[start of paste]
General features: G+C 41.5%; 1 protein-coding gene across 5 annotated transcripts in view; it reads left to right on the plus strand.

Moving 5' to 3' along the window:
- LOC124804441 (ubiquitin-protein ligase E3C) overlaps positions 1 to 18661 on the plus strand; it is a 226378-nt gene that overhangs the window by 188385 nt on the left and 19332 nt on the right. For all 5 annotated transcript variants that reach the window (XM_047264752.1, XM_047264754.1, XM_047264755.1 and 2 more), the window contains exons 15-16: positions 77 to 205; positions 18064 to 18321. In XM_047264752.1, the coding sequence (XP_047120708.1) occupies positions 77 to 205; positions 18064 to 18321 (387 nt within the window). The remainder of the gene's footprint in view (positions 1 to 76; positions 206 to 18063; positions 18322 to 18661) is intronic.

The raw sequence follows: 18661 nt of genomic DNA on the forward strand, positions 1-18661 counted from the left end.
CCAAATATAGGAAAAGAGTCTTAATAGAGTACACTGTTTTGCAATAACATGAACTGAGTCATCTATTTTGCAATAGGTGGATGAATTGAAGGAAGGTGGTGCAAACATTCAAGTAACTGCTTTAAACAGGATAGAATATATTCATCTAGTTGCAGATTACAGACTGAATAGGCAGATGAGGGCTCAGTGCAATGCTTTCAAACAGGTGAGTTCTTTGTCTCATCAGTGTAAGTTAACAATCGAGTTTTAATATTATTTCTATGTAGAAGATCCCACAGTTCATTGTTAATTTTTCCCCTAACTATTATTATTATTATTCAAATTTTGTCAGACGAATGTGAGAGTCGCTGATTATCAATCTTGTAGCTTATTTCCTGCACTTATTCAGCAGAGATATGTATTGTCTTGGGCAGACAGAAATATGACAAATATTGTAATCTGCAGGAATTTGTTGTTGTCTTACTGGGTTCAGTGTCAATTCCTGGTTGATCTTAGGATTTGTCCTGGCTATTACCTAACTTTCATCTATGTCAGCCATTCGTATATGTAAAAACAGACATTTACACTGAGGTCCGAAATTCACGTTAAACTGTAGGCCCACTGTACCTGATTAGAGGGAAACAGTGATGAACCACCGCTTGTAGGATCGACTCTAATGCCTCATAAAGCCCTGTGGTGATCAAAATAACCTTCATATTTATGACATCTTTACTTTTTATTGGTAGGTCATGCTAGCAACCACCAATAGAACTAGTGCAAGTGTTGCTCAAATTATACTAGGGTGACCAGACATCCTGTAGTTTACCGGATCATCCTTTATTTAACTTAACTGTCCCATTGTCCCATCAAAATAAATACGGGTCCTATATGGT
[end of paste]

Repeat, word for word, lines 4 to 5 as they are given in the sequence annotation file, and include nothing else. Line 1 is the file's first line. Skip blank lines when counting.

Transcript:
The raw sequence follows: 18661 nt of genomic DNA on the forward strand, positions 1-18661 counted from the left end.
CCAAATATAGGAAAAGAGTCTTAATAGAGTACACTGTTTTGCAATAACATGAACTGAGTCATCTATTTTGCAATAGGTGGATGAATTGAAGGAAGGTGGTGCAAACATTCAAGTAACTGCTTTAAACAGGATAGAATATATTCATCTAGTTGCAGATTACAGACTGAATAGGCAGATGAGGGCTCAGTGCAATGCTTTCAAACAGGTGAGTTCTTTGTCTCATCAGTGTAAGTTAACAATCGAGTTTTAATATTATTTCTATGTAGAAGATCCCACAGTTCATTGTTAATTTTTCCCCTAACTATTATTATTATTATTCAAATTTTGTCAGACGAATGTGAGAGTCGCTGATTATCAATCTTGTAGCTTATTTCCTGCACTTATTCAGCAGAGATATGTATTGTCTTGGGCAGACAGAAATATGACAAATATTGTAATCTGCAGGAATTTGTTGTTGTCTTACTGGGTTCAGTGTCAATTCCTGGTTGATCTTAGGATTTGTCCTGGCTATTACCTAACTTTCATCTATGTCAGCCATTCGTATATGTAAAAACAGACATTTACACTGAGGTCCGAAATTCACGTTAAACTGTAGGCCCACTGTACCTGATTAGAGGGAAACAGTGATGAACCACCGCTTGTAGGATCGACTCTAATGCCTCATAAAGCCCTGTGGTGATCAAAATAACCTTCATATTTATGACATCTTTACTTTTTATTGGTAGGTCATGCTAGCAACCACCAATAGAACTAGTGCAAGTGTTGCTCAAATTATACTAGGGTGACCAGACATCCTGTAGTTTACCGGATCATCCTTTATTTAACTTAACTGTCCCATTGTCCCATCAAAATAAATACGGGTCCTATATGGT